Childs bounced back in 1896 with a monster year. He had 177 hits, 100 walks, 24 doubles, 106 RBI, and scored 106 runs in 132 games. Childs struck out just 18 times during the season. He finished the 1896 National League season with a .425 on-base percentage a .356 batting average and 25 stolen bases.
The 1897 season was Cupid Childs' last great year in the major leagues: a .338 batting average, 105 runs, and 25 stolen bases accompanied by 15 doubles, 9 triples, and 1 home run.
Childs played his final year for Cleveland in 1898. He closed out with a .288 batting average and 90 runs scored. Injuries took their toll on Cupid, and he ended up missing 46 games during the season.
The Cleveland Spiders played in three postseason Championship Series while Childs was a member of the team. The first was in 1892 when the National League played a split season. The Boston Bean-eaters had the best record for the first half of the season, and Cleveland had the best record for the second. The two teams played each other at the end of the year in a Championship Series that Boston eventually won. Childs played great for Cleveland, finishing the series with a .409 batting average. He had 9 hits including 2 triples and 5 walks in the five Championship games. Childs handled 32 chances at second base during the series without an error.
The other two post-season appearances the Spiders made were in the Temple Cup in back-to-back years. The Temple Cup was a Championship Series that was played at the end of the regular season between the first and second place teams of the National League. It was played from 1894 through 1897. The Cleveland Spiders played the Baltimore Orioles in two hotly contested Series in 1895 and 1896. The Spiders were the second place team during the regular season in each of the two years they participated in the Series. Cleveland won the Temple Cup in 1895 but lost to the Orioles in 1896. Childs did not hit well in either of the Temple Cup Series. Even though the Spiders and Orioles were bitter rivals on the ball field, Childs always remained popular in his hometown. "Cleveland second baseman Paca Childs is a Baltimorean and has many friends in this city," wrote the Baltimore Sun after an Orioles home stand against the Spiders during the 1894 season.
Childs was the all-time base on balls leader for the Spiders team with 758. His .434 on-base percentage as a Spider was the second highest in team history to Jesse Burkett's .436. His .318 career batting average as a Spider is second on the team's all-time list, well behind Burkett's .356. Childs ranks third on the Spiders all-time hit list with 1238 after Ed McKean (1693) and Burkett (1453). He finished third on the team with 70 triples (McKean had 127, Burkett 92) and third in runs scored with 941 close behind McKean (996) and Burkett (987). Finally, he leads the Spiders with 52 sacrifice hits. Childs, Burkett, and McKeanthey were the Big Three of the Cleveland Spiders.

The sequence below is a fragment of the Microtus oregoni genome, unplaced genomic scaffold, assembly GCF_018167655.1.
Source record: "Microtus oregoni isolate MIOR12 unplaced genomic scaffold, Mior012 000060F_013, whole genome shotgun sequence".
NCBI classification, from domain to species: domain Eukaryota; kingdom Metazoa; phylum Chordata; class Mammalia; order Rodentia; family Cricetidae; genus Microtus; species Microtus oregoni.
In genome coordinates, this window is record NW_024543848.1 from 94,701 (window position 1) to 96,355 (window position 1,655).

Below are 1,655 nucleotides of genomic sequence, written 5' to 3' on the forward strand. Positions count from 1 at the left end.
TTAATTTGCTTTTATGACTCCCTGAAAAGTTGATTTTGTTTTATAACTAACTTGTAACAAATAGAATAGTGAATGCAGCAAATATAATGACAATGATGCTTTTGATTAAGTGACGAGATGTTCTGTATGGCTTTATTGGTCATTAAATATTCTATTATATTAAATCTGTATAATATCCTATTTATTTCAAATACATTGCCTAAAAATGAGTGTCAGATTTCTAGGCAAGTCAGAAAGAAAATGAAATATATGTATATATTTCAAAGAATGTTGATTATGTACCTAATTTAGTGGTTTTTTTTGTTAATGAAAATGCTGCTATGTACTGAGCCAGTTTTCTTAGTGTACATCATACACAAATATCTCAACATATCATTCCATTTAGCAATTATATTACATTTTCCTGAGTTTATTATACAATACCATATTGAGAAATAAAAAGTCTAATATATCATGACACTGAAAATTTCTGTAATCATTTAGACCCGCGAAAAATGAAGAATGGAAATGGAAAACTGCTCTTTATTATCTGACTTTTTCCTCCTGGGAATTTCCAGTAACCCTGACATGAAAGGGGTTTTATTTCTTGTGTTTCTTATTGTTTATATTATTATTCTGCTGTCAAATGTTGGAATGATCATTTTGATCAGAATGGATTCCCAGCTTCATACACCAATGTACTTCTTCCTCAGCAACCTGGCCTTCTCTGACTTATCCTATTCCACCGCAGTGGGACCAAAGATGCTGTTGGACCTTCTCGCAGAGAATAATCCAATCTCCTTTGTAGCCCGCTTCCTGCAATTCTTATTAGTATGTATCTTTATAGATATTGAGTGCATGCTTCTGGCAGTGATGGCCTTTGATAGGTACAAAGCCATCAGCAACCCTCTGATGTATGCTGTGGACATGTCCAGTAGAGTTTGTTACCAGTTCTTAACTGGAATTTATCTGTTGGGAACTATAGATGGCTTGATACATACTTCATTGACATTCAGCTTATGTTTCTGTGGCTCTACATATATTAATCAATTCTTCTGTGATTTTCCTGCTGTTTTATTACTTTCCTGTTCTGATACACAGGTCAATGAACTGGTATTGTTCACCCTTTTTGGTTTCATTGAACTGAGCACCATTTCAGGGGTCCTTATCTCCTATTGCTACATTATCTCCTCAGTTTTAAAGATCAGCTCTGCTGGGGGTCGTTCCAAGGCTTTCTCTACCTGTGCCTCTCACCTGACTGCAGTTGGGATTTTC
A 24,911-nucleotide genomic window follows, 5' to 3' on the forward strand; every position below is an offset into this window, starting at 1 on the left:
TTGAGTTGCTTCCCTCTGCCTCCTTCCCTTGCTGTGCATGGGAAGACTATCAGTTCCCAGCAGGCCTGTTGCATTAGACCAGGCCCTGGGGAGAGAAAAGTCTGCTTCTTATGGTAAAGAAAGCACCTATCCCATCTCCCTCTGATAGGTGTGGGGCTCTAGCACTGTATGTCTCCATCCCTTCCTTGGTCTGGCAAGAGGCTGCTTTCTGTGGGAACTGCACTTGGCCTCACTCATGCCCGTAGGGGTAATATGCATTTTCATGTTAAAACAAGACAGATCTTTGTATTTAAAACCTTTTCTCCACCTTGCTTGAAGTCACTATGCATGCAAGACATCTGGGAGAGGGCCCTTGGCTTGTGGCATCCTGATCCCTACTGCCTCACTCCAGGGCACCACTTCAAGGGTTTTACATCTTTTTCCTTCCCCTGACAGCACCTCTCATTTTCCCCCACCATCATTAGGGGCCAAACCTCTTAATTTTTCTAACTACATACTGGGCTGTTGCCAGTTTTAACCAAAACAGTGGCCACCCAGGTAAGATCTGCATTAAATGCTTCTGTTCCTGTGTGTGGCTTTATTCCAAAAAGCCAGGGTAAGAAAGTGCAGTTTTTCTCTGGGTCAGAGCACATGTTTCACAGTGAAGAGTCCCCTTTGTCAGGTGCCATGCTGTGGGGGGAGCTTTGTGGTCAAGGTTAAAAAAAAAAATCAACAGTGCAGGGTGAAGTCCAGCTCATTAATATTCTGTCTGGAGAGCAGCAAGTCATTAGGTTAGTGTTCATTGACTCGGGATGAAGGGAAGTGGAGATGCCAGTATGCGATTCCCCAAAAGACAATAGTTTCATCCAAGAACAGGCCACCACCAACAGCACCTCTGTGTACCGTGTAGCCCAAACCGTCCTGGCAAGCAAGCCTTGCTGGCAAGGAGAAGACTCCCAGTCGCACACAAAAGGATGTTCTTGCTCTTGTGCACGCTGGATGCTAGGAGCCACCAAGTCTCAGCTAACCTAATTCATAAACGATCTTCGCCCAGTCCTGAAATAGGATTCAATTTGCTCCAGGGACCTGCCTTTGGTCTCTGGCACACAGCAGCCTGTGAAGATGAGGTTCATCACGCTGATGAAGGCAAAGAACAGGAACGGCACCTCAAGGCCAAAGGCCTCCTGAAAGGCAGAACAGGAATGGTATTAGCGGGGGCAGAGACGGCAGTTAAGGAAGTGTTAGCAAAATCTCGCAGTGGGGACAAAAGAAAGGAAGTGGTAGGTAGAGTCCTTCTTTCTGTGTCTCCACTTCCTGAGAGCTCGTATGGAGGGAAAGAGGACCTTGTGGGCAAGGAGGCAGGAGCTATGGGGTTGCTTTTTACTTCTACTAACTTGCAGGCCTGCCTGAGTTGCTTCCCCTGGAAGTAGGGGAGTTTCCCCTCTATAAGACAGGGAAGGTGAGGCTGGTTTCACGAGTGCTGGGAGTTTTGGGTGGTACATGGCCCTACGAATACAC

The Spiders had an overall record of 679 wins and 439 losses while Childs was with them. In 1899, the Robison Brothers, owners of the Cleveland team, bought the struggling St. Louis club and assumed joint ownership of both National League franchises. The Cleveland ownership then transferred Patsy Tebeau, Cy Young, Jesse Burkett, Ed Mc Kean, Bobby Wallace, Harry Blake, Cupid Childs and a few others over to St. Louis in an effort to strengthen the ball club. Unfortunately, Childs contracted malaria while playing for St. Louis that year. When Childs was finally healthy enough to return to the lineup, he was not up to par and finished the 1899 season with a .265 batting average. The year before in 1898, the St. Louis team had won 39 games and finished last in the twelve-team National League. With the addition of the new manager and players from Cleveland, the St. Louis Perfectos won 84 games and finished fifth.
The following season, the Chicago Orphans of the National League purchased Childs' contract from the St. Louis club. Childs and the Orphans management came to terms, and he became a member of the Chicago team for the 1900 season. Only after second baseman Bill Keister had committed to the St. Louis team, did St. Louis manager Tebeau agree to let Childs go.